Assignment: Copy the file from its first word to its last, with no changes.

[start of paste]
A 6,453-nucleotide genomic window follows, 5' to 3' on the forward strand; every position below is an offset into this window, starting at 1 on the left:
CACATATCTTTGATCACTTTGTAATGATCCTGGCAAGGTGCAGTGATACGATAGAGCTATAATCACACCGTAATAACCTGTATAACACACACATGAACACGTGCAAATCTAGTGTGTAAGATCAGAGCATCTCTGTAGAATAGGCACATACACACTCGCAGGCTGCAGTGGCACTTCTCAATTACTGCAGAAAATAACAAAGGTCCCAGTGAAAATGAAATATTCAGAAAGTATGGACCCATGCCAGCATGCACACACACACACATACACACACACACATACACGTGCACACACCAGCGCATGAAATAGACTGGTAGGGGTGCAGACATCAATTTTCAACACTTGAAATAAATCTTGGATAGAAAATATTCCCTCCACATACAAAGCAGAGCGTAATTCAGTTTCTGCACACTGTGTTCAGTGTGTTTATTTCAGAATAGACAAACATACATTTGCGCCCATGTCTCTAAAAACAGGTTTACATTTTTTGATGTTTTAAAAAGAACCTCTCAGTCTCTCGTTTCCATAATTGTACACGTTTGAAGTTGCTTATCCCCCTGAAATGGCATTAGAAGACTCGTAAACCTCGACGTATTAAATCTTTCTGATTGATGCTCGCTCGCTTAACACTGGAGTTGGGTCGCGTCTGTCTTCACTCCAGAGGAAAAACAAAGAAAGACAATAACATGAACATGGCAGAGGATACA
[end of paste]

A 6,453-nucleotide genomic window follows, 5' to 3' on the forward strand; every position below is an offset into this window, starting at 1 on the left:
CACATATCTTTGATCACTTTGTAATGATCCTGGCAAGGTGCAGTGATACGATAGAGCTATAATCACACCGTAATAACCTGTATAACACACACATGAACACGTGCAAATCTAGTGTGTAAGATCAGAGCATCTCTGTAGAATAGGCACATACACACTCGCAGGCTGCAGTGGCACTTCTCAATTACTGCAGAAAATAACAAAGGTCCCAGTGAAAATGAAATATTCAGAAAGTATGGACCCATGCCAGCATGCACACACACACACATACACACACACACATACACGTGCACACACCAGCGCATGAAATAGACTGGTAGGGGTGCAGACATCAATTTTCAACACTTGAAATAAATCTTGGATAGAAAATATTCCCTCCACATACAAAGCAGAGCGTAATTCAGTTTCTGCACACTGTGTTCAGTGTGTTTATTTCAGAATAGACAAACATACATTTGCGCCCATGTCTCTAAAAACAGGTTTACATTTTTTGATGTTTTAAAAAGAACCTCTCAGTCTCTCGTTTCCATAATTGTACACGTTTGAAGTTGCTTATCCCCCTGAAATGGCATTAGAAGACTCGTAAACCTCGACGTATTAAATCTTTCTGATTGATGCTCGCTCGCTTAACACTGGAGTTGGGTCGCGTCTGTCTTCACTCCAGAGGAAAAACAAAGAAAGACAATAACATGAACATGGCAGAGGATACA